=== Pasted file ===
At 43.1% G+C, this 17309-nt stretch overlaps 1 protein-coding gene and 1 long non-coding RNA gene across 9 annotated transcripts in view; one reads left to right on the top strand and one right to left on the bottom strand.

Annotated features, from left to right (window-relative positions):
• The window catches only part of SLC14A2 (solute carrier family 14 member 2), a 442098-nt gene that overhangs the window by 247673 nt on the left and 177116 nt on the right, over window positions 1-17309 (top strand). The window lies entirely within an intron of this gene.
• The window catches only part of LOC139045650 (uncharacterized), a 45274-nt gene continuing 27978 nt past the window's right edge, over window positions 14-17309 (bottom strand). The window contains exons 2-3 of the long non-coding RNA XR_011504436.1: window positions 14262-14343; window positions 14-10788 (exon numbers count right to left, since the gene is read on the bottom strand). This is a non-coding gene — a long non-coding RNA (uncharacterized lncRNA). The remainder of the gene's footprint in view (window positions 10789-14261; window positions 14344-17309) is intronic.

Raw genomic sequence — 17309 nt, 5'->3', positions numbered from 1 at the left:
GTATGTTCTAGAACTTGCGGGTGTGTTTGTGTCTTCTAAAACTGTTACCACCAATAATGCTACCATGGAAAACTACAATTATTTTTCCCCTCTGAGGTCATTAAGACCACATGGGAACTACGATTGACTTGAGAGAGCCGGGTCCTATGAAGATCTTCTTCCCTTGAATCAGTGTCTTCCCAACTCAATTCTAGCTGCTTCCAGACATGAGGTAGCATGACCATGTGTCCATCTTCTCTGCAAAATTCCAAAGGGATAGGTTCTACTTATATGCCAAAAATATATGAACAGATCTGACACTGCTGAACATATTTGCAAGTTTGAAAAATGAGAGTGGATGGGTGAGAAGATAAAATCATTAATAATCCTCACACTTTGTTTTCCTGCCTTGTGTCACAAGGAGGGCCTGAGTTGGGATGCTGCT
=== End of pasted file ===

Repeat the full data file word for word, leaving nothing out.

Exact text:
At 43.1% G+C, this 17309-nt stretch overlaps 1 protein-coding gene and 1 long non-coding RNA gene across 9 annotated transcripts in view; one reads left to right on the top strand and one right to left on the bottom strand.

Annotated features, from left to right (window-relative positions):
• The window catches only part of SLC14A2 (solute carrier family 14 member 2), a 442098-nt gene that overhangs the window by 247673 nt on the left and 177116 nt on the right, over window positions 1-17309 (top strand). The window lies entirely within an intron of this gene.
• The window catches only part of LOC139045650 (uncharacterized), a 45274-nt gene continuing 27978 nt past the window's right edge, over window positions 14-17309 (bottom strand). The window contains exons 2-3 of the long non-coding RNA XR_011504436.1: window positions 14262-14343; window positions 14-10788 (exon numbers count right to left, since the gene is read on the bottom strand). This is a non-coding gene — a long non-coding RNA (uncharacterized lncRNA). The remainder of the gene's footprint in view (window positions 10789-14261; window positions 14344-17309) is intronic.

Raw genomic sequence — 17309 nt, 5'->3', positions numbered from 1 at the left:
GTATGTTCTAGAACTTGCGGGTGTGTTTGTGTCTTCTAAAACTGTTACCACCAATAATGCTACCATGGAAAACTACAATTATTTTTCCCCTCTGAGGTCATTAAGACCACATGGGAACTACGATTGACTTGAGAGAGCCGGGTCCTATGAAGATCTTCTTCCCTTGAATCAGTGTCTTCCCAACTCAATTCTAGCTGCTTCCAGACATGAGGTAGCATGACCATGTGTCCATCTTCTCTGCAAAATTCCAAAGGGATAGGTTCTACTTATATGCCAAAAATATATGAACAGATCTGACACTGCTGAACATATTTGCAAGTTTGAAAAATGAGAGTGGATGGGTGAGAAGATAAAATCATTAATAATCCTCACACTTTGTTTTCCTGCCTTGTGTCACAAGGAGGGCCTGAGTTGGGATGCTGCT